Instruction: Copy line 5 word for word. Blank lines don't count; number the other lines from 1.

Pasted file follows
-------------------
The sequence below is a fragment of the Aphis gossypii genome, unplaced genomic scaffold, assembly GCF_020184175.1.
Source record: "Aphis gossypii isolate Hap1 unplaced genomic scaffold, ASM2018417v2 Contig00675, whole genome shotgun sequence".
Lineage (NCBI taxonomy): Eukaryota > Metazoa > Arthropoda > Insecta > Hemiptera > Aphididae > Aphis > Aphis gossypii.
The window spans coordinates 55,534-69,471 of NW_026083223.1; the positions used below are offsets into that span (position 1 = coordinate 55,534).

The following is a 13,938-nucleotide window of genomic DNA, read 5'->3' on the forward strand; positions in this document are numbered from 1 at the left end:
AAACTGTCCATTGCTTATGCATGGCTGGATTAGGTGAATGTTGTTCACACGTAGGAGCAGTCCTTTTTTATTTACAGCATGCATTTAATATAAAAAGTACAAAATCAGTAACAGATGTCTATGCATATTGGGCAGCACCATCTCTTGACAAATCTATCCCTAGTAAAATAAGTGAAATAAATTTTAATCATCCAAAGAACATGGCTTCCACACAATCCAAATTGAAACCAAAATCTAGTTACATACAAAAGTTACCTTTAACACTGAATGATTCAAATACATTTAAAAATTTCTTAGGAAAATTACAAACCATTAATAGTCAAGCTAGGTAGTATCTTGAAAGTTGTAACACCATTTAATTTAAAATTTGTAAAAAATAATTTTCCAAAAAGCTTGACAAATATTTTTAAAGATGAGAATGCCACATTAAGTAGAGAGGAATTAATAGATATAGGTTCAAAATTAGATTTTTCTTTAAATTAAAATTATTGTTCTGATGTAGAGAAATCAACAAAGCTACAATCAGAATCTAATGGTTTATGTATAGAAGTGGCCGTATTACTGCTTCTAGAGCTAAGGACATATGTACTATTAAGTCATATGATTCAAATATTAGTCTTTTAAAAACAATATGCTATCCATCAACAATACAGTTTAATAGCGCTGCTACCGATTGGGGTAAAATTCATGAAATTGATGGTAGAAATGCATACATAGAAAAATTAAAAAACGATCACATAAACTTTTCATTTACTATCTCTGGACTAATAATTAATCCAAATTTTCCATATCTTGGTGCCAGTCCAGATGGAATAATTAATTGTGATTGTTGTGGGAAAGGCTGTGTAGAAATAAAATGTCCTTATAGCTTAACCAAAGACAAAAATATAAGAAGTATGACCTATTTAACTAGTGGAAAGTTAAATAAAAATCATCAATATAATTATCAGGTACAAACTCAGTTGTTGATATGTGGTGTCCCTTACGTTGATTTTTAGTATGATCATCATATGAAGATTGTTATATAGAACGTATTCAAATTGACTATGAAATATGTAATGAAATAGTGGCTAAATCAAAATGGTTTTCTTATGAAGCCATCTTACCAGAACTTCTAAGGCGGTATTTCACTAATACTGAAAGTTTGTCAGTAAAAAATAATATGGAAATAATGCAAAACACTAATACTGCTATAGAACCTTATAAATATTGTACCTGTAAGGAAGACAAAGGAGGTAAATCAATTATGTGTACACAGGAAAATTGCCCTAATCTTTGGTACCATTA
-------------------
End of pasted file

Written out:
The following is a 13,938-nucleotide window of genomic DNA, read 5'->3' on the forward strand; positions in this document are numbered from 1 at the left end: